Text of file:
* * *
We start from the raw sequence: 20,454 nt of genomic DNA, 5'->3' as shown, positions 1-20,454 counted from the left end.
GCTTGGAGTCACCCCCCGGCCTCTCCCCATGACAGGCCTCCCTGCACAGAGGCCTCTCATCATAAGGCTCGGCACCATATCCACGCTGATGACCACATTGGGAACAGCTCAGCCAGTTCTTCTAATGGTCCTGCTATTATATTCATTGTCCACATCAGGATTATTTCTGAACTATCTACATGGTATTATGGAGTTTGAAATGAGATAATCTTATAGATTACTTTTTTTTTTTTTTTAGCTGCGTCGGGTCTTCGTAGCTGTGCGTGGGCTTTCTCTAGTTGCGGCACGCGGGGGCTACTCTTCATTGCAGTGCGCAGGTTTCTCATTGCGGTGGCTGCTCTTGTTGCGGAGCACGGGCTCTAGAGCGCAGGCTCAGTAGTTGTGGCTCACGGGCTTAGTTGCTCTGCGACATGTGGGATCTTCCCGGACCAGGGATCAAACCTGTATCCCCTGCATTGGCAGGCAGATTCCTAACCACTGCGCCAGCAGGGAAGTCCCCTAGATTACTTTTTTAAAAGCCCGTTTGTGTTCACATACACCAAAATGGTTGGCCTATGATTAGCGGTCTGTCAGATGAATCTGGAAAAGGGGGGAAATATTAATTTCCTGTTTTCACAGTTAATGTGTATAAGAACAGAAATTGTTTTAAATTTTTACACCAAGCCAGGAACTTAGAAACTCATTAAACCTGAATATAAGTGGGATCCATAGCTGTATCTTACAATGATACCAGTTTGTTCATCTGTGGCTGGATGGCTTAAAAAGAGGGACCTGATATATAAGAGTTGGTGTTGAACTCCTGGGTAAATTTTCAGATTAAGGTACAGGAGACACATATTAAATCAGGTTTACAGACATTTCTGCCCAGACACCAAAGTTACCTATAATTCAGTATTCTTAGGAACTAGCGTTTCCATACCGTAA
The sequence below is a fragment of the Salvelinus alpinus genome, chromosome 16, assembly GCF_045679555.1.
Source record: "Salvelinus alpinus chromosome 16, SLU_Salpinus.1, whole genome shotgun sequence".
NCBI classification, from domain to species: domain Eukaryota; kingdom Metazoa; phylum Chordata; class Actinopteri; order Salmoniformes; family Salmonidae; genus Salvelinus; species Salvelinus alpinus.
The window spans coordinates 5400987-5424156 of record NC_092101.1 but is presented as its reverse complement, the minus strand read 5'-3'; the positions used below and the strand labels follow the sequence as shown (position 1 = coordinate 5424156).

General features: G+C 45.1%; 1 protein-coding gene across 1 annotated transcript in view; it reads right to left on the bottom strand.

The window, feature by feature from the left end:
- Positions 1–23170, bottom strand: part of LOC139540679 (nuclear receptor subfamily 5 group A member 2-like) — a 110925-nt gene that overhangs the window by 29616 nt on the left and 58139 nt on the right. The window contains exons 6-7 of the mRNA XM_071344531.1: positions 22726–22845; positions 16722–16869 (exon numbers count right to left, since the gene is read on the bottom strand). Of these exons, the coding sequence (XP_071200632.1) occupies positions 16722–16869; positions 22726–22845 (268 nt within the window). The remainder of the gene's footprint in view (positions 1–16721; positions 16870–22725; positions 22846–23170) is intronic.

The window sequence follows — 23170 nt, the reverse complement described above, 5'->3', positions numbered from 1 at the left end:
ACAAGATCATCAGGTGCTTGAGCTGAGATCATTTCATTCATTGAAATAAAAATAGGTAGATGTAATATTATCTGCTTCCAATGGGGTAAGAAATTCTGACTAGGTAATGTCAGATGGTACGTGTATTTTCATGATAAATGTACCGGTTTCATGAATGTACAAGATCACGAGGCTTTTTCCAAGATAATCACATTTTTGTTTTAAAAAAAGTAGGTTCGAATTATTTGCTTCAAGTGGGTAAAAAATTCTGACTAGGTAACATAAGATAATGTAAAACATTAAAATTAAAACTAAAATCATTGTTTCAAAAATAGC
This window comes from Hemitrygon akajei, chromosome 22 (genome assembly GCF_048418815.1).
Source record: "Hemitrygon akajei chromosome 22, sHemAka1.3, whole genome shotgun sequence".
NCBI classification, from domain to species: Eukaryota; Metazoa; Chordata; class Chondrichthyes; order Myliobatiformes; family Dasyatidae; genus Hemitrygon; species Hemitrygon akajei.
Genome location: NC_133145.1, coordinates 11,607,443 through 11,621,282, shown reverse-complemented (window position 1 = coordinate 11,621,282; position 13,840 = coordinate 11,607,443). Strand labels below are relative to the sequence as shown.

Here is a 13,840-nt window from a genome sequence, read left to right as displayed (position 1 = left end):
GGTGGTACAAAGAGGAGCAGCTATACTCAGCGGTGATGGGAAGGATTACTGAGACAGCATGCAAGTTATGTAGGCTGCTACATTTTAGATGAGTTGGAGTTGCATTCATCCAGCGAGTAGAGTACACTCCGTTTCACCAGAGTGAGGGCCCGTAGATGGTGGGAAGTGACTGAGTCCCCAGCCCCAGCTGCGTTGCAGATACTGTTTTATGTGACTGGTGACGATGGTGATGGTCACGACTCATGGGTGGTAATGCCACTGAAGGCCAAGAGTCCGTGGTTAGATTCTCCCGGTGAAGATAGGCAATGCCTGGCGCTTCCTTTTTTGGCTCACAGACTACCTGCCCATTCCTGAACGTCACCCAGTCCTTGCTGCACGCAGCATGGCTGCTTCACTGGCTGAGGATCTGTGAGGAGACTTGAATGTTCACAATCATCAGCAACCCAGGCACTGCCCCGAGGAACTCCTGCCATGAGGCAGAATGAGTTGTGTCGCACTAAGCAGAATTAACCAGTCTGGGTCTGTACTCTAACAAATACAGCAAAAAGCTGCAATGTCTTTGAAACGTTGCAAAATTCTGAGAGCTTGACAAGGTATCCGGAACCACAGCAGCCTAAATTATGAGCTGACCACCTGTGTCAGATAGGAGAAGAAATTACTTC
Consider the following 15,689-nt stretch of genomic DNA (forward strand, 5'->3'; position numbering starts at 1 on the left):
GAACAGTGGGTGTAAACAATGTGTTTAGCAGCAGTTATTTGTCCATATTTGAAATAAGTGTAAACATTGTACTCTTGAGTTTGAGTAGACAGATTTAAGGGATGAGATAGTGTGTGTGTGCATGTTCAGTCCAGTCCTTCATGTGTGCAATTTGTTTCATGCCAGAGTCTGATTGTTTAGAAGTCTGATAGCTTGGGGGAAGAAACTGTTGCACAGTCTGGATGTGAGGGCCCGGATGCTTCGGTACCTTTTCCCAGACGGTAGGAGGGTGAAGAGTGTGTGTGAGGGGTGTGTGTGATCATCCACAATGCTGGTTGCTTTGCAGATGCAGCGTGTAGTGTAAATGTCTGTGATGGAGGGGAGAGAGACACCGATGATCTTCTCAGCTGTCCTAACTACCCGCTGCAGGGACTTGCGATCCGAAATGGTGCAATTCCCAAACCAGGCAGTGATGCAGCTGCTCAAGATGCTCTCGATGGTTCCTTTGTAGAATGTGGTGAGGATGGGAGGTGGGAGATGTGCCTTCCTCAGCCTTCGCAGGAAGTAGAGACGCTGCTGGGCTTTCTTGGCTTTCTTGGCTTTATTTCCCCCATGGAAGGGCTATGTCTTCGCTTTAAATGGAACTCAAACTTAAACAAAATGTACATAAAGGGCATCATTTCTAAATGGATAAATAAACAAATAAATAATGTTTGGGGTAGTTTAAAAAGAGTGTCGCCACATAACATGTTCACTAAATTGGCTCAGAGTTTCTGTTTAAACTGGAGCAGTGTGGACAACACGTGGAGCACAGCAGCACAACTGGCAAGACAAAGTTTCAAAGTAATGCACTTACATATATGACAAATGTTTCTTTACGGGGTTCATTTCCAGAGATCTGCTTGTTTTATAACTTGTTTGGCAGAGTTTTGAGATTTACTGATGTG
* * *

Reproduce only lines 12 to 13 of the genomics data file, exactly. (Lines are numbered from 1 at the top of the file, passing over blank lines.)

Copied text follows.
This window comes from Hemitrygon akajei, chromosome 22 (genome assembly GCF_048418815.1).
Source record: "Hemitrygon akajei chromosome 22, sHemAka1.3, whole genome shotgun sequence".